Mark Clough
Dense and sombre stuff from RJ Ellory. Another work of his in which key moments in recent US history are pegged in to the lives of "ordinary" people, in this case two friends, one of whom ends up on death row for the murder of the other. As I said, sombre stuff, but absolutely gripping. The only other one of his books I have read is A Quiet Vendetta which is similarly powerful. Good stuff.
Every once in a while you pick up a book that somehow makes you feel like you’ve come home. You know, one that wraps itself around you like a patchwork quilt and you want nothing more than to keep reading? Candlemoth is one of those books. It’s a bit surprising really, given the subject matter, for Daniel Ford – the narrator – is on Death Row and is days away from his execution.
John Kues
A slow read, but ultimately satisfying. R.J. Ellory writing is captivating, at times very special. It is a bit frustrating to me to have characters that leave words unsaid that would seem to be so natural to speak between friends. I suppose it is part of the plot development but... it seems to occur frequently not only with this author but others.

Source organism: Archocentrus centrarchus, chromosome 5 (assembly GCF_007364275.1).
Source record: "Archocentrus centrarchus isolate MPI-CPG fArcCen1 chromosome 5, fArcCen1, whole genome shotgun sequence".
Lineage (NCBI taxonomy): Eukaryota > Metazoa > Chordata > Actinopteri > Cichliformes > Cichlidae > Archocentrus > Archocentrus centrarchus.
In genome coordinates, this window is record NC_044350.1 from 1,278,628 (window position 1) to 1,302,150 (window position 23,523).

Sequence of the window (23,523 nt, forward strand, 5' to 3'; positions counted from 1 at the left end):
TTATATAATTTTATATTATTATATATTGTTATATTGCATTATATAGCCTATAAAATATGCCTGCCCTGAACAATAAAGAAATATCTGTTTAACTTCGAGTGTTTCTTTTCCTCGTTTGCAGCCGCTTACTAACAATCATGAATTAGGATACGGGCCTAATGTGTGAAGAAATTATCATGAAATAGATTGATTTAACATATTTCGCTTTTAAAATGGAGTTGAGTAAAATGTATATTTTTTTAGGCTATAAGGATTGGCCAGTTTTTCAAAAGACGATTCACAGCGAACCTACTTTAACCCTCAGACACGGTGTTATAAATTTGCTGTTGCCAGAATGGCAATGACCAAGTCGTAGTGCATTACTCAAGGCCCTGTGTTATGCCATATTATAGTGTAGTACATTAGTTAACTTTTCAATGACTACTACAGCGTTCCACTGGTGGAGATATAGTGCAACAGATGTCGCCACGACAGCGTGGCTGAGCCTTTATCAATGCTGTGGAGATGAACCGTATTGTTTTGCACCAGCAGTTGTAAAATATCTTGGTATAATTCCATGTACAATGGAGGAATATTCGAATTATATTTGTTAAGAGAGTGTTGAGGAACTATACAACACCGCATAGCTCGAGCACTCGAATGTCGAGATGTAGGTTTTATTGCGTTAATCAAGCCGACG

Joy Guenther
What a great book! The characters are interesting and believable with a well developed and engaging plot. An all-too-true story about how our intentional and unintentional decisions in life take us on a path we continue to follow even when a detour is advisable. I highly recommend this one and will seek out other of Ellory's works.
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Roger began his first novel on November 4th, 1987 and did not stop, except for three days when he was going through a divorce from his first wife, until July of 1993. During this time he completed twenty-two novels, most of them in longhand, and accumulated several hundred polite and complimentary rejection letters from many different and varied publishers.

He stopped writing out of sheer frustrat...more
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“Truth is truth, you are who you are, and though your viewpoint might change, and though you might possess a different perspective about something, your heart and what you believe and who you are inside is only ever you...and you have to follow your heart, you have to believe what you're doing is right, and no matter what anyone might say or think or do you have to trust yourself to make the right decision.” 10 likes